Bob Marley is the world’s most well-known reggae artist of all-time. Despite the deeply political, radical, and pro-Black roots of reggae music, general negative stereotypes about Rastafari and reggae have reduced Marley’s, and many other artists’, legacy to little more than being a mascot for hippies and weed-smoking culture – many readers will no doubt remember the proliferation of Snapchat’s insensitive “420 filter” of Bob Marley (a lot of which was, surprisingly enough, to do with whomever was in charge of the Marley Estate).
This post brings just 10 (there are many more!) of his particularly powerful lyrics to the table in order to remind people of the real message in Bob Marley’s music.
1. Rat Race (Album: Rastaman Vibration, 1976)
“Political voilence fill ya city, ye-ah!
Don’t involve Rasta in your say say
Rasta don’t work for no C.I.A.”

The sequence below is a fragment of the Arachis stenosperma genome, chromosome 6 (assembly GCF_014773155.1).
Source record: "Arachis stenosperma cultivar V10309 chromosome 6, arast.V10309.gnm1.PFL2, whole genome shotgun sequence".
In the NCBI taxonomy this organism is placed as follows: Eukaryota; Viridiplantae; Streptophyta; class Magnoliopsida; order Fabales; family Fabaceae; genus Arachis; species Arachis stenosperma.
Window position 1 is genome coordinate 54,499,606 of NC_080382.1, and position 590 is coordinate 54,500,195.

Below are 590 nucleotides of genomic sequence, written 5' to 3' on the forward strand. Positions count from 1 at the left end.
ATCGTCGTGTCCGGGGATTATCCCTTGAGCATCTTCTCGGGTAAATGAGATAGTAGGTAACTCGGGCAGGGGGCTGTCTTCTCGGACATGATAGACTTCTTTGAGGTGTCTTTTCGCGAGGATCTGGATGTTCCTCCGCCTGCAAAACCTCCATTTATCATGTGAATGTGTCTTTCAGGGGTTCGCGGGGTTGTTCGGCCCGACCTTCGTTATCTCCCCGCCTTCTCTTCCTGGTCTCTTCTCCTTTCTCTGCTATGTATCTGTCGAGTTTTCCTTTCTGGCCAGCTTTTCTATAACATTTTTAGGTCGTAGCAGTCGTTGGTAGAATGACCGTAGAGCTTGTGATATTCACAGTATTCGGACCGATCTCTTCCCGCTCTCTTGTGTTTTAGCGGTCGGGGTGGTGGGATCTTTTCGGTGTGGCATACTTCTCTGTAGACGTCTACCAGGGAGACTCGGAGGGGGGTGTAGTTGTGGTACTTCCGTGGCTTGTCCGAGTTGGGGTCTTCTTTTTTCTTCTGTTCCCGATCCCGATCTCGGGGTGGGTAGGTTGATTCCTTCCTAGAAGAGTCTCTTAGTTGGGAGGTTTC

Recorded in the year of the failed attempt on his life in December, the “voilence” of which Marley speaks was prevalent and rose scarily during the late 1970s in Jamaica. The CIA saw the People’s National Party (PNP) of Jamaica, headed by Michael Manley, as a potential threat to the United States and American business ventures, as Manley embodied socialist values, and had also built strong ties with Fidel Castro’s Cuba. Via Edward Seaga of the Jamaican Labour Party (JLP), the Leader of the Opposition, the CIA systematically destabilised the country, through the supply of money, drugs, and military grade weaponry, the negative effects of which still plague Jamaica today. Throughout this saga near the elections, both political parties aimed to gain a public endorsement from Bob Marley, both of which he declined. Instead, he brought them both on stage at the One Love Peace Concert in 1978 and got them all to hold hands as a call for unity. As a believer of Rastafari ideology, Marley assured people in Rat Race that he would not have his morals corrupted, or his voice co-opted, by dishonest politicians and government officials.